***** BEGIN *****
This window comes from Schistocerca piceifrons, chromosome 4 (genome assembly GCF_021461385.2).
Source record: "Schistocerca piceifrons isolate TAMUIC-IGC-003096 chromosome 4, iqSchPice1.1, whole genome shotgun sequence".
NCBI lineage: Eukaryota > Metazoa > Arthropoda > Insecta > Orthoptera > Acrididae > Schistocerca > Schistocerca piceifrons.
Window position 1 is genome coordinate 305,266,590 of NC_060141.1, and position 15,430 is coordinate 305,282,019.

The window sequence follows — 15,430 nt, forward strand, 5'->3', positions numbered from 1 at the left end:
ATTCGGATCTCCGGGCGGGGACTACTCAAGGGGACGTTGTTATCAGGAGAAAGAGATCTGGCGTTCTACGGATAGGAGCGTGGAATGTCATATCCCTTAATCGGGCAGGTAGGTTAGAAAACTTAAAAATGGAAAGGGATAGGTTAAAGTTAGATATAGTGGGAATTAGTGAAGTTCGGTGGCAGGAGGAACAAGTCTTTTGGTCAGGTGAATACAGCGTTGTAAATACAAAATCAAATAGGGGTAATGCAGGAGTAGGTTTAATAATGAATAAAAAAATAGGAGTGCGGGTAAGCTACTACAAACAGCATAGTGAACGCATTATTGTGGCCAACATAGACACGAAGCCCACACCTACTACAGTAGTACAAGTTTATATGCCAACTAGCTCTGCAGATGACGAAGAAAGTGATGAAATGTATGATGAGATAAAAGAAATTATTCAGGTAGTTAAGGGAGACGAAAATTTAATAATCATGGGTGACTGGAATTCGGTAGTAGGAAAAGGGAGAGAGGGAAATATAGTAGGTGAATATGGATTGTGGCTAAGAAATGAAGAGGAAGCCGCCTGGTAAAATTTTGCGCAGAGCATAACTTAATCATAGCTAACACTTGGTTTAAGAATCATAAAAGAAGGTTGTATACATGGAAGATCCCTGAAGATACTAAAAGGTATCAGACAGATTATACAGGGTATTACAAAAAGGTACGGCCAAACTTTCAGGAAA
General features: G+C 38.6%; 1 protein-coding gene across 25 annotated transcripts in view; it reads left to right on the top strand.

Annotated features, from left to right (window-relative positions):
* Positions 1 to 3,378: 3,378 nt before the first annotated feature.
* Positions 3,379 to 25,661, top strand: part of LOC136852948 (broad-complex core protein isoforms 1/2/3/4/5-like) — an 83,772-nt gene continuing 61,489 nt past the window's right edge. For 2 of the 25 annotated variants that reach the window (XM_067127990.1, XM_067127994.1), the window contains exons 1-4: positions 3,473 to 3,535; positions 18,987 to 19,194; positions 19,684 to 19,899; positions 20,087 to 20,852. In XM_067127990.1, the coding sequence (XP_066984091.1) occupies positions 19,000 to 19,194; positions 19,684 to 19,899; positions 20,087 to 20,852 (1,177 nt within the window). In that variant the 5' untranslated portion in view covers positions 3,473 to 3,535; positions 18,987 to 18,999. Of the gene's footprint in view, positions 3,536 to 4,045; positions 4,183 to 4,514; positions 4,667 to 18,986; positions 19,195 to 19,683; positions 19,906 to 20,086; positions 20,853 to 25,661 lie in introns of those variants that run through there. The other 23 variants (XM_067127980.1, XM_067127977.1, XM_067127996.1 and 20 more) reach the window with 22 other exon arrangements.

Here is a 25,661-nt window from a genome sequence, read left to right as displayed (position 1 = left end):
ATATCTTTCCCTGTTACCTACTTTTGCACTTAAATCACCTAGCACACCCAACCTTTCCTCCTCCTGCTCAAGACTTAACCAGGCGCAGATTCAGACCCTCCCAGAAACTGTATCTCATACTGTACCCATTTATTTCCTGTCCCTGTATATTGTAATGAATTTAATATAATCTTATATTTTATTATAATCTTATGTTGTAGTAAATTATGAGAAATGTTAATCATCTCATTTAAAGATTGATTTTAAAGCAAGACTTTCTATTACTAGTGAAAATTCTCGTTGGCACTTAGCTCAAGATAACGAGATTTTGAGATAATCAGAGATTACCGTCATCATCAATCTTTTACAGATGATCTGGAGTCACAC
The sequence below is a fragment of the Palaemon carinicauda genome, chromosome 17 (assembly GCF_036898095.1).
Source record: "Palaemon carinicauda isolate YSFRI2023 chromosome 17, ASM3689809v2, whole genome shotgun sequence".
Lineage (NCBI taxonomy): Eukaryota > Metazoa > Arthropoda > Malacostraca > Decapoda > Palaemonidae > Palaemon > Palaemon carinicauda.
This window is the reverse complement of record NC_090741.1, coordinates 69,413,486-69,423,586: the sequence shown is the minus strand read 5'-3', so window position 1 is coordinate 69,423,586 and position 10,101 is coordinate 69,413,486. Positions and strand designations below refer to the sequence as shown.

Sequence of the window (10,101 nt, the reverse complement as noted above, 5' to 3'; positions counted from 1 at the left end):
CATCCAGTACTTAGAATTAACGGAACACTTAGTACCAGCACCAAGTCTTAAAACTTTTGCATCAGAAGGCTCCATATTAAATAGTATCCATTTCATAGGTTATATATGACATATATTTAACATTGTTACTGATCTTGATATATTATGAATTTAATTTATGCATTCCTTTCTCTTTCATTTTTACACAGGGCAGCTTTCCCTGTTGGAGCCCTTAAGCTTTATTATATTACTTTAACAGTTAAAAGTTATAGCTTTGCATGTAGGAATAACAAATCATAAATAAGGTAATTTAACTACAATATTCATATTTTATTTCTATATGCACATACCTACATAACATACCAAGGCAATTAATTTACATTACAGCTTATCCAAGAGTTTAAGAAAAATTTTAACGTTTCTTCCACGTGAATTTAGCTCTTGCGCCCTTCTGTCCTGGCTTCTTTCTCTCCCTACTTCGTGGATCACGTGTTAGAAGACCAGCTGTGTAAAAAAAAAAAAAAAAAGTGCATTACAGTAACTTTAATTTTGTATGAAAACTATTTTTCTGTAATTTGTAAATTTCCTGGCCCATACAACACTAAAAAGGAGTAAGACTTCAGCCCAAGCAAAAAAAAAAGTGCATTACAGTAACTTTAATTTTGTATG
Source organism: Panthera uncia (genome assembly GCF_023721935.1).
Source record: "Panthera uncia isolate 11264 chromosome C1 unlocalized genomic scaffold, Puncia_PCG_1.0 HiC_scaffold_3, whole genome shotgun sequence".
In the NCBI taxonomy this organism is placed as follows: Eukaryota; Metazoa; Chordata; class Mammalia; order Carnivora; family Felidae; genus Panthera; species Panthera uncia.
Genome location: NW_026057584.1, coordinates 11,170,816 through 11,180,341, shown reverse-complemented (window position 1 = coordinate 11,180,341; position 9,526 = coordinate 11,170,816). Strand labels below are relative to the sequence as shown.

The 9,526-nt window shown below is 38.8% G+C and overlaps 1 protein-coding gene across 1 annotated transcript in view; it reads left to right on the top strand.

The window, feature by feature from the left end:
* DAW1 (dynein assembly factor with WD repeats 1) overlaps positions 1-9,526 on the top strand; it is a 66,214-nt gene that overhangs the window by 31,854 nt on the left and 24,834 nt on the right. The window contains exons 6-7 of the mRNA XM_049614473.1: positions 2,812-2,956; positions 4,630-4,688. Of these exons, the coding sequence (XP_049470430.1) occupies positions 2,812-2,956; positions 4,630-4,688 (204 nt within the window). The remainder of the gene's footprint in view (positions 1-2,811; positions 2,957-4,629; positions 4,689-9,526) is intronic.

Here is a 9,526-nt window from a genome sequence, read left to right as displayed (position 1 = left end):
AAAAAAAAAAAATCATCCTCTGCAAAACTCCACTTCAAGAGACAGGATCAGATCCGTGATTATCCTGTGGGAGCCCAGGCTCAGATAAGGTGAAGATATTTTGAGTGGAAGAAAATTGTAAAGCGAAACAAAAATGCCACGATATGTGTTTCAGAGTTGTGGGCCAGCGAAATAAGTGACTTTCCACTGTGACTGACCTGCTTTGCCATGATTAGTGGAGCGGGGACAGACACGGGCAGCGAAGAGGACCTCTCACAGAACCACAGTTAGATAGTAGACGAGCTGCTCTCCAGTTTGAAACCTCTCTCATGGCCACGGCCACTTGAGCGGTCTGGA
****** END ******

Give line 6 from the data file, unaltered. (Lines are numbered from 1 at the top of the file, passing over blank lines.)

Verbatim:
ATTCGGATCTCCGGGCGGGGACTACTCAAGGGGACGTTGTTATCAGGAGAAAGAGATCTGGCGTTCTACGGATAGGAGCGTGGAATGTCATATCCCTTAATCGGGCAGGTAGGTTAGAAAACTTAAAAATGGAAAGGGATAGGTTAAAGTTAGATATAGTGGGAATTAGTGAAGTTCGGTGGCAGGAGGAACAAGTCTTTTGGTCAGGTGAATACAGCGTTGTAAATACAAAATCAAATAGGGGTAATGCAGGAGTAGGTTTAATAATGAATAAAAAAATAGGAGTGCGGGTAAGCTACTACAAACAGCATAGTGAACGCATTATTGTGGCCAACATAGACACGAAGCCCACACCTACTACAGTAGTACAAGTTTATATGCCAACTAGCTCTGCAGATGACGAAGAAAGTGATGAAATGTATGATGAGATAAAAGAAATTATTCAGGTAGTTAAGGGAGACGAAAATTTAATAATCATGGGTGACTGGAATTCGGTAGTAGGAAAAGGGAGAGAGGGAAATATAGTAGGTGAATATGGATTGTGGCTAAGAAATGAAGAGGAAGCCGCCTGGTAAAATTTTGCGCAGAGCATAACTTAATCATAGCTAACACTTGGTTTAAGAATCATAAAAGAAGGTTGTATACATGGAAGATCCCTGAAGATACTAAAAGGTATCAGACAGATTATACAGGGTATTACAAAAAGGTACGGCCAAACTTTCAGGAAA